In 2015, the Berlin-based pianist Nils Frahm created the holiday Piano Day, a global celebration of — what else — the piano. In 2018, he released his best and least piano-centric album to date, “All Melody.” My favorite song of the bunch, “Human Range,” begins in ambient mode. At 0:43, trumpeter Richard Koch enters sounding not unlike “In a Silent Way”-era Miles Davis. The track builds; Frahm adds marimba, tympani, viola and cello. At 3:12, a choir appears. They sing in a fashion reminiscent of Popol Vuh. What I’m trying to say is: Frahm covers a lot of ground on this bad boy. Wearers of expensive headphones, collectors of Deutsche Grammophon LPs, and even techno fans will feel right at home here. 2018’s most contemplative release.
“We Can Pretend Like” by Ogikubo Station
Mike Park had one hell of a year. His label Asian Man Records released fantastic new music by Warm Thoughts, the Smoking Popes, and Jabber. And as one-half of Ogikubo Station, he put out 2018’s most effortlessly catchy album, “We Can Pretend Like.” This is music for jumping into lakes, riding bikes and drinking around the bonfire. It’s fun, in other words, and fun music is in short supply these days. Shout-out to Maura Weaver, Ogikubo’s lead singer, for turning in one of 2018’s finest vocal performances.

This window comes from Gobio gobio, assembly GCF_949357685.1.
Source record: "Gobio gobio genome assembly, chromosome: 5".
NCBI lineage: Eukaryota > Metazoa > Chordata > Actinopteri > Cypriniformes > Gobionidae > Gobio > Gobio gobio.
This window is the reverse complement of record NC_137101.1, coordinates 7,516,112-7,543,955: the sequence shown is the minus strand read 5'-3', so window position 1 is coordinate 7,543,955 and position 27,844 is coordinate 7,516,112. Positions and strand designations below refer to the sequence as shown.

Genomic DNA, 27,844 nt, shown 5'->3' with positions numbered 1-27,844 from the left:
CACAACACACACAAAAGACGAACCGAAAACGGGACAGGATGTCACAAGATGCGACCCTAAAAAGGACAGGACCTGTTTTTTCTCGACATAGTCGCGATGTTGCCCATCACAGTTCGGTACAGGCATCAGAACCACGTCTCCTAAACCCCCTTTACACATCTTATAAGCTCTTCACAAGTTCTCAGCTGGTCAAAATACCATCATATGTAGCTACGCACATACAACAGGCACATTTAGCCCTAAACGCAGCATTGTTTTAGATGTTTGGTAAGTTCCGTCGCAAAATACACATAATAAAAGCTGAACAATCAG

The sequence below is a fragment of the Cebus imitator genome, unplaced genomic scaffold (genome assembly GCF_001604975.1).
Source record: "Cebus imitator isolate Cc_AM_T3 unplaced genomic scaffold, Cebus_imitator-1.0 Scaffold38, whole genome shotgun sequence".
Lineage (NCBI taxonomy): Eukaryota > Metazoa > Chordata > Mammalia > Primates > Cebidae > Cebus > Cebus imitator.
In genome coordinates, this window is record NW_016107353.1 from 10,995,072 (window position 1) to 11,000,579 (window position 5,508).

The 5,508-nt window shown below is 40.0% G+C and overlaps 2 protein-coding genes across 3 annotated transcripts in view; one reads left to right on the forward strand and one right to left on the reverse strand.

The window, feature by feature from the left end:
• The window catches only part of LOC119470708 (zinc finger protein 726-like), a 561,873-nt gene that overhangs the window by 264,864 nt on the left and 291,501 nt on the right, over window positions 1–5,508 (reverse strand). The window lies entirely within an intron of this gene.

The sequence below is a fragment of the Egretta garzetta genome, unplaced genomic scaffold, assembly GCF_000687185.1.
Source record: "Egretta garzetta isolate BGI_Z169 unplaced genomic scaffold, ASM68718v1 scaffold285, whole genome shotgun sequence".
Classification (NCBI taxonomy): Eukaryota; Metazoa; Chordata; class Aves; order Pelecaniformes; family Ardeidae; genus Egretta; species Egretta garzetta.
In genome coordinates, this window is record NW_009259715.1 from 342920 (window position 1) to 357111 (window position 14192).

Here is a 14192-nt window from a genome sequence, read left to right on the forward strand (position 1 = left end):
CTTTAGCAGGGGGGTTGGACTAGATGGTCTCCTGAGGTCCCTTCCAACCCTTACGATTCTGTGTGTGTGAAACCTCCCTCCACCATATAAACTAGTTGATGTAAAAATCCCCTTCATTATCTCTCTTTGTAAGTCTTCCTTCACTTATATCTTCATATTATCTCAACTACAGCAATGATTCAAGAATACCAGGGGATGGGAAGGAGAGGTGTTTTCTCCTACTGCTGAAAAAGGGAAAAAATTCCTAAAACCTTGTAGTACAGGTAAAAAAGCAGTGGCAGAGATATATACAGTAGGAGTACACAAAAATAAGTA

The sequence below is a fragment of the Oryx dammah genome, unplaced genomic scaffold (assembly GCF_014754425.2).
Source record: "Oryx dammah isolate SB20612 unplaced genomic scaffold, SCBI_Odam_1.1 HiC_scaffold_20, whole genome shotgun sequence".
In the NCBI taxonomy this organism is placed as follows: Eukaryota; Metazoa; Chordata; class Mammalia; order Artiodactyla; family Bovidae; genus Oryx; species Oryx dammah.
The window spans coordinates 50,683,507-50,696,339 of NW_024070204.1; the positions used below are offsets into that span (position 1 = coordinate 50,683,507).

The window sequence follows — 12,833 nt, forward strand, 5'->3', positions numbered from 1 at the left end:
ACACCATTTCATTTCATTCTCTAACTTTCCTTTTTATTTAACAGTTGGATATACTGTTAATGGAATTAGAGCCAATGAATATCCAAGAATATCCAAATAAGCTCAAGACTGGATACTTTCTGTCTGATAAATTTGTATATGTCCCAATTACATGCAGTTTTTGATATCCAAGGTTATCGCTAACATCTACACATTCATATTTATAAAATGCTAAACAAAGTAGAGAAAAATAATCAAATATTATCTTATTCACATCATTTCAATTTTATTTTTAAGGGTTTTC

“The Day Before the Peaches Rot” by Tim Rutili & Craig Ross
Tim Rutili is the most underrated songwriter in the game. Bold statement, I know, but I stand by it. After all, he brought us “Red Red Meat,” “Califone,” and now this collaborative album with Craig Ross, “The Day Before the Peaches Rot.” On the highlight song, “Choke,” Rutili and Ross take their winning melody and slather it with noise and reverb, then throw in a ripping guitar solo for good measure. Eight sturdy songs let loose in a funhouse. Folkies, noise rockers and disciples of Eno: unite!
“I Went Swimming Alone” by Warm Thoughts